API docs will tell you how to use an API. But when things go wrong, you can be left on your own. Error messages are often incomplete, misleading, or unhelpful. And what are you supposed to do with
NoMethodError: undefined method '' for nil:NilClass, anyway?
When you learn an API, framework, or library, you can’t just learn how to use it when things go well. You also need to figure out what to do when it hands an error back.
How do you break code?
There’s an easy way to learn what to do when an API you’re using breaks. Break it yourself!
For example, I’ll:
Pass data of the wrong type. You could pass a symbol instead of a String, a String instead of an Array, a Hash instead of an Array, things like that.
Pass incomplete data. You can pass
nil, hashes without some fields filled out, and objects that have just been initialized.
If the API requires network access, disconnect from WiFi or pull the network cable. Does it just time out, or does it tell you which service it couldn’t reach?
If the API allows you to pass in a block, throw exceptions inside the block, or return data of the wrong type.
A great API will tell you what you did wrong. An excellent API will tell you how to fix it. But most often, you’ll run into a Ruby
nils, or, worse, getting totally bizarre return values back.
Why break code?
This isn’t all bad. If you’re playing with an open-source gem, you can take time to understand where that unexpected behavior came from and why it happened. You can debug and read a little bit of code to learn a lot about how the library or API works.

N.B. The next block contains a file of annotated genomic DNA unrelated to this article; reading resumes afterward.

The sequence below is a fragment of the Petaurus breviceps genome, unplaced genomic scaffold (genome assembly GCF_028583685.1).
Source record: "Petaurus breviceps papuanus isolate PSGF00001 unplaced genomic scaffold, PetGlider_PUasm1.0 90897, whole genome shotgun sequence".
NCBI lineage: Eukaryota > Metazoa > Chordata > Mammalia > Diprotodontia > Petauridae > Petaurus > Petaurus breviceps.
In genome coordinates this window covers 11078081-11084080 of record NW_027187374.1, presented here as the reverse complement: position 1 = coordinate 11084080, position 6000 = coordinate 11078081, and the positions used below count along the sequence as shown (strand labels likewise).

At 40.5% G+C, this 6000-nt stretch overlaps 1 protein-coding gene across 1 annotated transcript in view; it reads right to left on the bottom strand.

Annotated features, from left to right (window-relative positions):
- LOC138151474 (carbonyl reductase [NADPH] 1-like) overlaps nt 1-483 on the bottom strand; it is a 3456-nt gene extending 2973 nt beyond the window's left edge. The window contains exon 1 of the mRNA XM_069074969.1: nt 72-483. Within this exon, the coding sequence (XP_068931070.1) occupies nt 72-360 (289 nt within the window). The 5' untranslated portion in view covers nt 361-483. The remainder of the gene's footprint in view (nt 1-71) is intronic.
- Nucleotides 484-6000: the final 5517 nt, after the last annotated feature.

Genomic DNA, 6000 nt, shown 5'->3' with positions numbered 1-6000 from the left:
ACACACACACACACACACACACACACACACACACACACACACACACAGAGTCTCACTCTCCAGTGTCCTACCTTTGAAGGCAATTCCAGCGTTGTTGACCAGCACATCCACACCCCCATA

Once you discover where the
NoMethodError is coming from, you can go a step further. You can fix the error message for the next person to run into this problem for real! Little error message fixes make great open-source contributions and easy pull requests. And they make the entire Ruby ecosystem a little better for everyone else.
Even if it’s a closed-source REST API, you can still get something out of this exercise. After you see the different errors you’ll get from the API, you’ll have an easier time fixing the problem when you run into an error for real.
Once you become more comfortable seeing and fixing errors in the code around you, you’ll see broken code as a puzzle to be solved. You won’t automatically recoil when you see an exception and backtrace dumped to the screen. Instead, you’ll see them as an opportunity to learn more about the system you’re working with.
Finally, you’ll know that when code breaks, you’ll be able to put it back together again. You’ll improve your confidence in trying new libraries and APIs. And that boldness will increase your rate of learning new things.